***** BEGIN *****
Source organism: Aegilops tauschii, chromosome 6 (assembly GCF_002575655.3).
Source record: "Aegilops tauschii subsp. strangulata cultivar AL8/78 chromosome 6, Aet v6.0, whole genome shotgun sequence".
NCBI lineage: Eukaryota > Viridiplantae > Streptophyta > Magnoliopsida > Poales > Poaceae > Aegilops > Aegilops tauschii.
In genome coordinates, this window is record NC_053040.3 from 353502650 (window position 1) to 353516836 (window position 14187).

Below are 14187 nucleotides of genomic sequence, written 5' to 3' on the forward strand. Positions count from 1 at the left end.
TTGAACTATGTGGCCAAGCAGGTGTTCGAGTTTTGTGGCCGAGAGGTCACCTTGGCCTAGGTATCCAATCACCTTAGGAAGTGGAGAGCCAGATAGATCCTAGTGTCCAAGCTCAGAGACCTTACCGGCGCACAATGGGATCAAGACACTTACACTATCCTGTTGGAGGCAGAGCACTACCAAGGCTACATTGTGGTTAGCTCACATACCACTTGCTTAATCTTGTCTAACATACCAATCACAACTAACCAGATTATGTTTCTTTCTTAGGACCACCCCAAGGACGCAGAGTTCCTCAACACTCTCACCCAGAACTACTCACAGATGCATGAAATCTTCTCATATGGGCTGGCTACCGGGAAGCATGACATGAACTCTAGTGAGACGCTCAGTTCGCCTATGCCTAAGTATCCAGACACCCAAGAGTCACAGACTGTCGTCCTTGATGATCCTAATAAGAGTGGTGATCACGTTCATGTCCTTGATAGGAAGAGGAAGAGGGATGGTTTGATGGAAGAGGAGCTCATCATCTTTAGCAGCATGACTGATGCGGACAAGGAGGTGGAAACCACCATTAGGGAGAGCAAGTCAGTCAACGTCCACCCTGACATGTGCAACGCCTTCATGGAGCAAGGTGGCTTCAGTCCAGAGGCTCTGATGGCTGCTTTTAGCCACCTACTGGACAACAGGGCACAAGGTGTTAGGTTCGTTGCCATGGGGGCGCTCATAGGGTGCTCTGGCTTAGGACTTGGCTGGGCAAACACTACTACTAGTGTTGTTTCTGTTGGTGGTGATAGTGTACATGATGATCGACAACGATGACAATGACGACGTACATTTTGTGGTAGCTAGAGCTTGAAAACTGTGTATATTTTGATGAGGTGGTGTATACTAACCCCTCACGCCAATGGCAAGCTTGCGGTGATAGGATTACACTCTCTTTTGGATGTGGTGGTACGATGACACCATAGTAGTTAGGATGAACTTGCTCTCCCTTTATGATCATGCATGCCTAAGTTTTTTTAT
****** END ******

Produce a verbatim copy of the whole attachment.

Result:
Source organism: Aegilops tauschii, chromosome 6 (assembly GCF_002575655.3).
Source record: "Aegilops tauschii subsp. strangulata cultivar AL8/78 chromosome 6, Aet v6.0, whole genome shotgun sequence".
NCBI lineage: Eukaryota > Viridiplantae > Streptophyta > Magnoliopsida > Poales > Poaceae > Aegilops > Aegilops tauschii.
In genome coordinates, this window is record NC_053040.3 from 353502650 (window position 1) to 353516836 (window position 14187).

Below are 14187 nucleotides of genomic sequence, written 5' to 3' on the forward strand. Positions count from 1 at the left end.
TTGAACTATGTGGCCAAGCAGGTGTTCGAGTTTTGTGGCCGAGAGGTCACCTTGGCCTAGGTATCCAATCACCTTAGGAAGTGGAGAGCCAGATAGATCCTAGTGTCCAAGCTCAGAGACCTTACCGGCGCACAATGGGATCAAGACACTTACACTATCCTGTTGGAGGCAGAGCACTACCAAGGCTACATTGTGGTTAGCTCACATACCACTTGCTTAATCTTGTCTAACATACCAATCACAACTAACCAGATTATGTTTCTTTCTTAGGACCACCCCAAGGACGCAGAGTTCCTCAACACTCTCACCCAGAACTACTCACAGATGCATGAAATCTTCTCATATGGGCTGGCTACCGGGAAGCATGACATGAACTCTAGTGAGACGCTCAGTTCGCCTATGCCTAAGTATCCAGACACCCAAGAGTCACAGACTGTCGTCCTTGATGATCCTAATAAGAGTGGTGATCACGTTCATGTCCTTGATAGGAAGAGGAAGAGGGATGGTTTGATGGAAGAGGAGCTCATCATCTTTAGCAGCATGACTGATGCGGACAAGGAGGTGGAAACCACCATTAGGGAGAGCAAGTCAGTCAACGTCCACCCTGACATGTGCAACGCCTTCATGGAGCAAGGTGGCTTCAGTCCAGAGGCTCTGATGGCTGCTTTTAGCCACCTACTGGACAACAGGGCACAAGGTGTTAGGTTCGTTGCCATGGGGGCGCTCATAGGGTGCTCTGGCTTAGGACTTGGCTGGGCAAACACTACTACTAGTGTTGTTTCTGTTGGTGGTGATAGTGTACATGATGATCGACAACGATGACAATGACGACGTACATTTTGTGGTAGCTAGAGCTTGAAAACTGTGTATATTTTGATGAGGTGGTGTATACTAACCCCTCACGCCAATGGCAAGCTTGCGGTGATAGGATTACACTCTCTTTTGGATGTGGTGGTACGATGACACCATAGTAGTTAGGATGAACTTGCTCTCCCTTTATGATCATGCATGCCTAAGTTTTTTTAT